In every job there are a variety of ways in which a worker could be injured. For construction workers in North Carolina, injuries may be incurred while working with power tools such as saws. All too often workers suffer serious lacerations or even amputations of fingers when something goes wrong while cutting a piece of wood. When this happens, it is possible that the worker will seek benefits via a workers’ compensation claim.
To help reduce the number of workers’ compensation claims filed, many employers take action to improve workplace safety. In the case of carpenters or those working in construction that could involve using tools that are equip with safety features. Because individuals using table saws lose a total of 4,000 fingers each year, employers may want to consider purchasing saws equipped with flesh-detection technology. A part of saws made by at least one manufacturer, StopSaw, the technology stops the saw blade from spinning as soon as it comes into contact with anything the consistency of flesh.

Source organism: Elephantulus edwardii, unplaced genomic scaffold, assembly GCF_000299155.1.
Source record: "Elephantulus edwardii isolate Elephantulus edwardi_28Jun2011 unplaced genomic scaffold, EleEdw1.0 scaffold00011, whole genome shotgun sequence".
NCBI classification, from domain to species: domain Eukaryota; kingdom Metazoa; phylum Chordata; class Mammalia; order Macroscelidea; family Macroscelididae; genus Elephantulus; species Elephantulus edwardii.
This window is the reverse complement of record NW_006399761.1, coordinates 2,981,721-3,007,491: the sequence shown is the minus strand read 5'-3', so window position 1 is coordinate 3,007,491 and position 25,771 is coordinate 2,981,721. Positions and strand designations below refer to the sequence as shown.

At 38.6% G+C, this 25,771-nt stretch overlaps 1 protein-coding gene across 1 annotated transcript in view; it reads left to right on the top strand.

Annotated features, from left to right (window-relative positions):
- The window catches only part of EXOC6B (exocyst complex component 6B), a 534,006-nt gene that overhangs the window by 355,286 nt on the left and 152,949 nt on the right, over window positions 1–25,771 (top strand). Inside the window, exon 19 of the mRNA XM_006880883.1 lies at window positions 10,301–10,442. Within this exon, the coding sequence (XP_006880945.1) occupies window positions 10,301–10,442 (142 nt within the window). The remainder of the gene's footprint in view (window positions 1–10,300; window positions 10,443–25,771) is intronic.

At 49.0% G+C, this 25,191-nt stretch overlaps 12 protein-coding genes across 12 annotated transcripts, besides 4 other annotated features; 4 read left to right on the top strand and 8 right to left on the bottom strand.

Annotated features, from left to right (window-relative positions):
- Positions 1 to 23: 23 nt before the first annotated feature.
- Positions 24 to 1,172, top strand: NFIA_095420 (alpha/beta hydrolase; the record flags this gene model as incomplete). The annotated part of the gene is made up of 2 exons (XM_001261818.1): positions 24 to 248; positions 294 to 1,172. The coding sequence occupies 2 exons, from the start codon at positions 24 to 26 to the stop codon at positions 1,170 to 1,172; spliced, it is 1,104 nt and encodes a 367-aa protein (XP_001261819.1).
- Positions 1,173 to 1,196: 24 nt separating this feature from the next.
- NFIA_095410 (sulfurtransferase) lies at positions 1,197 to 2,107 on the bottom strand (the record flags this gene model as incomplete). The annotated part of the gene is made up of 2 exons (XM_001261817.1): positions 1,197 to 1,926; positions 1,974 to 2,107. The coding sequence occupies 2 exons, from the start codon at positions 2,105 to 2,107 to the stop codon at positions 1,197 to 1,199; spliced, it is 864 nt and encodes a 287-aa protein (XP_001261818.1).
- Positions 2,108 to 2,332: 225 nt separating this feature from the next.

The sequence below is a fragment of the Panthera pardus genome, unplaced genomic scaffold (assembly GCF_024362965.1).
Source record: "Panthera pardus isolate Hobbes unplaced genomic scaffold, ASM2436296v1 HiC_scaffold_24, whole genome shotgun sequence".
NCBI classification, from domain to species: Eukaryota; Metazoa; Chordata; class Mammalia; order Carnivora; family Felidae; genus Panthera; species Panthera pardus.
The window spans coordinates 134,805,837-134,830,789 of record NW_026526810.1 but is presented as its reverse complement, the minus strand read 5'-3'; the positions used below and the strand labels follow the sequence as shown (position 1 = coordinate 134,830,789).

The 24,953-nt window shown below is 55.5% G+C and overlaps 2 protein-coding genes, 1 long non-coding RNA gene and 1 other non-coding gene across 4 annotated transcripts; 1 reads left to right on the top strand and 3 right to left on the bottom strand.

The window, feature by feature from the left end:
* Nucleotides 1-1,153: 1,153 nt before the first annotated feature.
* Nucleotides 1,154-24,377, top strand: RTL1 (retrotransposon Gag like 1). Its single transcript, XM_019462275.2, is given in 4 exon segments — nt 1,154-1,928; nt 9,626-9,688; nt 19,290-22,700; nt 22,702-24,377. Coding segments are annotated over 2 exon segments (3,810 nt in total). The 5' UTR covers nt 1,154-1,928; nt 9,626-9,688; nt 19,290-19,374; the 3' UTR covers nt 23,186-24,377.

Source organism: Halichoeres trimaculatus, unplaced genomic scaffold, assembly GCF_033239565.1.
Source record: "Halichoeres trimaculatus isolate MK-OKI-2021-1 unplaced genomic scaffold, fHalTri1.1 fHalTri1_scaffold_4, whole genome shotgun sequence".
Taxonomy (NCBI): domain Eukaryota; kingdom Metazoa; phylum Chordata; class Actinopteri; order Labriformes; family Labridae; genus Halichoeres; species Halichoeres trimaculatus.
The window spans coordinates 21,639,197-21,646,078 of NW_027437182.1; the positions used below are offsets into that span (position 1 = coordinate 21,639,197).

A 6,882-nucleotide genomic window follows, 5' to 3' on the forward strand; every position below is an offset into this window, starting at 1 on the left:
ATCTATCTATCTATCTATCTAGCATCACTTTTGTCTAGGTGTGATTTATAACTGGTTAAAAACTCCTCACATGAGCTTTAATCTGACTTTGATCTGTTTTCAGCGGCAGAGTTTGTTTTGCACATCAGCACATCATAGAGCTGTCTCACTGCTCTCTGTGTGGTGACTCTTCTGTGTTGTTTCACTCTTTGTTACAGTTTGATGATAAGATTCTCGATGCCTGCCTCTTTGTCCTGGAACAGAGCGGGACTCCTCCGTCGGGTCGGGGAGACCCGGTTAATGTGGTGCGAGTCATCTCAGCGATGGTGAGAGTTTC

The device works by sending a weak current of electricity through the blade of the saw. This current is absorbed by flesh when it comes into contact with the blade, lowering the current in the blade. This change triggers a spring that applies a brake to the blade, stopping it. In addition, it also causes the blade to be retracted below the table.
Considering the positive impact this technology could have on accidents at construction sites, many may be surprised that saws employing it are not widely used. While approximately 500,000 table saws are sold throughout the nation each year, to date only around 40,000 saws with this technology, marketed under the name StopSaw, have been sold. While there are likely many reasons for this, the fact that such safety standards are not required as well as a higher price tag, are probably two reasons. Because of the long term impact such injuries can have on the life of an injured person, many not feel that these are not good reasons.
Source: Mother Jones, “Saws Cut Off 4,000 Fingers a Year. This Gadget Could Fix That.” Myron Levin, May 16, 2013